Bernie Sanders Wants To Guarantee Jobs For All Americans

Senator Bernie Sanders wants the federal government to guarantee a job paying $15 an hour and health benefits for any American who “wants or needs one,” reports the Washington Post.

At the moment, it is not clear how the Vermont Independent’s plan would be financed. Historically, Republicans have opposed a federal jobs guarantee, arguing that such a plan would be expensive and impractical.

If created, Sanders’ program would fund hundreds of projects across the country addressing issues such as infrastructure, care giving, the environment, education and other goals.

Early drafts of the plan propose that Americans also would get job training for positions in which they might have limited experience.

Representatives from Sanders’ office said they had not done a cost estimate for the plan or decided how it would be funded. They say that they were still crafting the proposal.

Senator Kristen Gillibrand (D-NY) recently tweeted about the subject, writing that “if Republicans could give $1.5 trillion in tax cuts to corporations and the wealthiest among us, why can’t we invest a similar amount in a guaranteed jobs plan for regular Americans who are unemployed and willing to work to better their local community?”

The push moves away from President Obama’s use of public-private partnerships and toward government incentives to reshape private markets. The move clearly embraces instead a full government intervention in the economy.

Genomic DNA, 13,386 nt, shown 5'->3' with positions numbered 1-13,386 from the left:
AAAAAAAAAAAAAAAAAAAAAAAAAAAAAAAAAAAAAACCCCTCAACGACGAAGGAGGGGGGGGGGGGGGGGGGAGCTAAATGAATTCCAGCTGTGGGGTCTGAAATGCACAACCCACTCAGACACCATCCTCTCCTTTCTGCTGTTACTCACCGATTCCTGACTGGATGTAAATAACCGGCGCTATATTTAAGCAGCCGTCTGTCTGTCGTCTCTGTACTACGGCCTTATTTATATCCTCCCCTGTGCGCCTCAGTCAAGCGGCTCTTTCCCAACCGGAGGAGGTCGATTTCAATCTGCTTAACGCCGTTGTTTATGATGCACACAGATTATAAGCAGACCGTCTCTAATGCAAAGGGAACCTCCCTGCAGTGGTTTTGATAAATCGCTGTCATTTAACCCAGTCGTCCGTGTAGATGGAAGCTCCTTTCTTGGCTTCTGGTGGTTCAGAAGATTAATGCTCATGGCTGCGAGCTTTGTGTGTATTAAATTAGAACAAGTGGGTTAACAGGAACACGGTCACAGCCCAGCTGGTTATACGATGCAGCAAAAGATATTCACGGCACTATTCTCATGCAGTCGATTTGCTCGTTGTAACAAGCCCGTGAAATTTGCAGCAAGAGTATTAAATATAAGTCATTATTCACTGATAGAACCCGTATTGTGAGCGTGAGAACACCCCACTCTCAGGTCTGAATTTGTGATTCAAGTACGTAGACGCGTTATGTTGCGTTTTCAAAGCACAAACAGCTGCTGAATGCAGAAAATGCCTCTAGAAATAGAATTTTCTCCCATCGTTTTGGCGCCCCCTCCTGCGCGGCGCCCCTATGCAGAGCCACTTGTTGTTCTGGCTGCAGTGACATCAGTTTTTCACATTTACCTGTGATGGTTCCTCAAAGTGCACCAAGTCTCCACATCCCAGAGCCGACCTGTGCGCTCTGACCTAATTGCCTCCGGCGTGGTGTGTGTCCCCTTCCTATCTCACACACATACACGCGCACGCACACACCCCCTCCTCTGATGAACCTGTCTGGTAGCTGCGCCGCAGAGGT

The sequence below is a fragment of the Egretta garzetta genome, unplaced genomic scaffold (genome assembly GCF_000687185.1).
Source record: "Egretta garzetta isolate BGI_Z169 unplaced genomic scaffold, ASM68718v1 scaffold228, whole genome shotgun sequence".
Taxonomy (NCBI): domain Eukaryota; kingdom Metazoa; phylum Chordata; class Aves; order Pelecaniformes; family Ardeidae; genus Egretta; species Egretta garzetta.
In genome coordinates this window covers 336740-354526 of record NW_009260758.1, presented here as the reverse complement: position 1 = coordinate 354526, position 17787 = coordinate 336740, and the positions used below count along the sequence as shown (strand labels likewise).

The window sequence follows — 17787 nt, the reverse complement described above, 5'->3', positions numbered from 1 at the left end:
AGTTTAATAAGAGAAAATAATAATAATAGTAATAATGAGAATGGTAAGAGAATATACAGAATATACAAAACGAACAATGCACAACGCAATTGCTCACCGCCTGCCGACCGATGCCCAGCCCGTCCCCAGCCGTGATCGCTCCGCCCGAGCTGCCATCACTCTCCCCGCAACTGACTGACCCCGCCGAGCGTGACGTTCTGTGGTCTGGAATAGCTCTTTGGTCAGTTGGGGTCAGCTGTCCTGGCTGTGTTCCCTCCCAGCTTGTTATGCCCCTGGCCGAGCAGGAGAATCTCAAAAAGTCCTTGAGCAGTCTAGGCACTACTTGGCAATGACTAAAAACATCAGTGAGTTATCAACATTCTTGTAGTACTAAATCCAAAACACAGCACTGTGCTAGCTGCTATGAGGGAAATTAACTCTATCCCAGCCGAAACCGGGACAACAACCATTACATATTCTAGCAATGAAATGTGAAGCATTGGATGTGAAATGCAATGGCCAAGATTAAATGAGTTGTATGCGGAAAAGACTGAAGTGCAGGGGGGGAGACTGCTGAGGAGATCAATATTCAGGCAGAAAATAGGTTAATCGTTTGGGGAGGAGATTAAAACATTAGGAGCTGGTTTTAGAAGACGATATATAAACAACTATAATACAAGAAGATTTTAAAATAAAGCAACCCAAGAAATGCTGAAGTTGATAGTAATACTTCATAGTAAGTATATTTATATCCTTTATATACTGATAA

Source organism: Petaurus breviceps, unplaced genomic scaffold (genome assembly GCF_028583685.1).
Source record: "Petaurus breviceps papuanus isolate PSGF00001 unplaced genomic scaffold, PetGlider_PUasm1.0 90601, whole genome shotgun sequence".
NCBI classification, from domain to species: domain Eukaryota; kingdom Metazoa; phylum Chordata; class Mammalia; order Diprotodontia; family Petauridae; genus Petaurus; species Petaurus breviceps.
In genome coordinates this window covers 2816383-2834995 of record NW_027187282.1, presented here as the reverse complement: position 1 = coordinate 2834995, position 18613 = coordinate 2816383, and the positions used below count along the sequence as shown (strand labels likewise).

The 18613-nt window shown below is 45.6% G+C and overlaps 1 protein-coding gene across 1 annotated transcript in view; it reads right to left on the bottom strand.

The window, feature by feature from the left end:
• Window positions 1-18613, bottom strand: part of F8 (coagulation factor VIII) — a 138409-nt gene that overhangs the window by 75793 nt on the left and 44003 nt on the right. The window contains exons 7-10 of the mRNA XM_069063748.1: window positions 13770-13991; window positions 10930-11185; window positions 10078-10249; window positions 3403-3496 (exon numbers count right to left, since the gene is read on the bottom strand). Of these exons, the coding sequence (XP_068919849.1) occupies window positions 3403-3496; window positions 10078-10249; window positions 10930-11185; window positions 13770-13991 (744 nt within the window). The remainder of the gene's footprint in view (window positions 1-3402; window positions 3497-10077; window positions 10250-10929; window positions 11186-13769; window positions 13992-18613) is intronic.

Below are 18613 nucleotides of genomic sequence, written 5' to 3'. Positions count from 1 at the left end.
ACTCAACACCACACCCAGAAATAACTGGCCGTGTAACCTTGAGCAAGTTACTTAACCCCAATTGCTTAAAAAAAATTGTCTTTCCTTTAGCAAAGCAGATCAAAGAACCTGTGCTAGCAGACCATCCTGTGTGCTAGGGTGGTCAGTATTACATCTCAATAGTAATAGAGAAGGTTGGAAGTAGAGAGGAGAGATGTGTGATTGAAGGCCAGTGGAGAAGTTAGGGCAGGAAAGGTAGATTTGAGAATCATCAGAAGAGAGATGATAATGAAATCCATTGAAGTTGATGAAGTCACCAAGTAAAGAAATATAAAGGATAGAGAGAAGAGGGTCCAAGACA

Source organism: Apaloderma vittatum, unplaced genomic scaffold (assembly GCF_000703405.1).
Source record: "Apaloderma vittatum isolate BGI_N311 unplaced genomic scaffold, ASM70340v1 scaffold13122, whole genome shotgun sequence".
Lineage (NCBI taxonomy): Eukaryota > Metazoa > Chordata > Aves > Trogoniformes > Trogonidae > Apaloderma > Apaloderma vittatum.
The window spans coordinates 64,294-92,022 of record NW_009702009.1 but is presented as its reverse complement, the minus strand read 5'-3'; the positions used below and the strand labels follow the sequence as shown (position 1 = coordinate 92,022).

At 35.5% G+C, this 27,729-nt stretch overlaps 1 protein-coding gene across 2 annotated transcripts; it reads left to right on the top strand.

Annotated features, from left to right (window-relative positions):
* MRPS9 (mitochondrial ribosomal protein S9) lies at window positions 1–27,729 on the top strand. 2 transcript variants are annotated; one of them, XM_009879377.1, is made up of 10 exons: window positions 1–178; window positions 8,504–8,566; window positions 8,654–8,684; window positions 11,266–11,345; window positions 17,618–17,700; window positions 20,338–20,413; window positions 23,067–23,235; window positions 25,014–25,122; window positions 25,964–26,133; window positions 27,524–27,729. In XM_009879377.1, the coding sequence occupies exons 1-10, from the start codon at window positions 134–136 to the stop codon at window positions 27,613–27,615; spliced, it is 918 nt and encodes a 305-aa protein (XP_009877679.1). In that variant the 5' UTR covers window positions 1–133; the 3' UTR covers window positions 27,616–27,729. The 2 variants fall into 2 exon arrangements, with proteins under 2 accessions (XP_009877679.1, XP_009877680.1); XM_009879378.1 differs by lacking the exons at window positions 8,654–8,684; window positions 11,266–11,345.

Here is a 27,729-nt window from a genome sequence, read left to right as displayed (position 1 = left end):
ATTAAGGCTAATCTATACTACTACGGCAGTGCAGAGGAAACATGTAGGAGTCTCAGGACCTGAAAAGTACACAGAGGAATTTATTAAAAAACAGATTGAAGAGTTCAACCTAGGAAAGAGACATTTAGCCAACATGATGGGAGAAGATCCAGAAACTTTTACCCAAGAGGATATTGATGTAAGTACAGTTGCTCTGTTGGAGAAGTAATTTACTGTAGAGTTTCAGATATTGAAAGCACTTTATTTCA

Unemployment is already at historic lows, but critics argue that structural unemployment — the mismatch between skills and opportunity — and low pay remain huge obstacles to millions of Americans.

For instance, many employed people today rely on welfare to get by in the expensive cities where jobs exist.

‘Economically illiterate’

Job guarantee advocates claim that there plan would increase wages and would also make the work force more efficient by driving up competition. Supporters add that it would reduce racial inequality.

Sanders’ plan would create 12 districts in the United States that would foster job plans among municipalities, states, and American Indian tribal governments. Those plans would then pass to the U.S. Labor Department for final approval.

Training centers would connect workers with jobs and new projects.

Despite the positive goals of the plan, some economists are not sure the idea is realistic. Adam Ozimek of Moody’s Analytics, for instance, called Sanders’ program “ridiculous and economically illiterate.”

Aside from the economics, there is very little political chance that this kind of program could come up in a GOP-controlled Congress. President Trump likely would veto it in any case.

Rather, floating the idea now shows that the progressive Sanders wing of the Democratic Party is moving on after the 2016 debacle. Midterm elections are nearing, and jobs, pay and healthcare could be a major theme in the 2020 presidential race.